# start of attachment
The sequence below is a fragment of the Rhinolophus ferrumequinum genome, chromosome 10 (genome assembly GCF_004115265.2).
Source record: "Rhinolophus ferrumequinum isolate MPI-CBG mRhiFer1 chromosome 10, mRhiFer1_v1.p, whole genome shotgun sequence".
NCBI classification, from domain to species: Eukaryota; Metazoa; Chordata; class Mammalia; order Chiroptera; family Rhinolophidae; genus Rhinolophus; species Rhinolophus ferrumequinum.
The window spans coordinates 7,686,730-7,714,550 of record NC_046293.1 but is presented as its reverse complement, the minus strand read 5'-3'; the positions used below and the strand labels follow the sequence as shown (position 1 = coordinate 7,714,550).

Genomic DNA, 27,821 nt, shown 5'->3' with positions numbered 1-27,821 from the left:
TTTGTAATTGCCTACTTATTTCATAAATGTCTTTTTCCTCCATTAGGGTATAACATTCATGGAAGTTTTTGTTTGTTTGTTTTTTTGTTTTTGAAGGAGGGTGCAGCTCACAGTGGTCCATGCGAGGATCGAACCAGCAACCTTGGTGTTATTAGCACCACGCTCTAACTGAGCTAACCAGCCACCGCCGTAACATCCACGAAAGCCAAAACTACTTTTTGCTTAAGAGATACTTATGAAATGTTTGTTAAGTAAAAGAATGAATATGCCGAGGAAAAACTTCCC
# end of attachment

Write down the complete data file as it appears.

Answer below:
The sequence below is a fragment of the Rhinolophus ferrumequinum genome, chromosome 10 (genome assembly GCF_004115265.2).
Source record: "Rhinolophus ferrumequinum isolate MPI-CBG mRhiFer1 chromosome 10, mRhiFer1_v1.p, whole genome shotgun sequence".
NCBI classification, from domain to species: Eukaryota; Metazoa; Chordata; class Mammalia; order Chiroptera; family Rhinolophidae; genus Rhinolophus; species Rhinolophus ferrumequinum.
The window spans coordinates 7,686,730-7,714,550 of record NC_046293.1 but is presented as its reverse complement, the minus strand read 5'-3'; the positions used below and the strand labels follow the sequence as shown (position 1 = coordinate 7,714,550).

Genomic DNA, 27,821 nt, shown 5'->3' with positions numbered 1-27,821 from the left:
TTTGTAATTGCCTACTTATTTCATAAATGTCTTTTTCCTCCATTAGGGTATAACATTCATGGAAGTTTTTGTTTGTTTGTTTTTTTGTTTTTGAAGGAGGGTGCAGCTCACAGTGGTCCATGCGAGGATCGAACCAGCAACCTTGGTGTTATTAGCACCACGCTCTAACTGAGCTAACCAGCCACCGCCGTAACATCCACGAAAGCCAAAACTACTTTTTGCTTAAGAGATACTTATGAAATGTTTGTTAAGTAAAAGAATGAATATGCCGAGGAAAAACTTCCC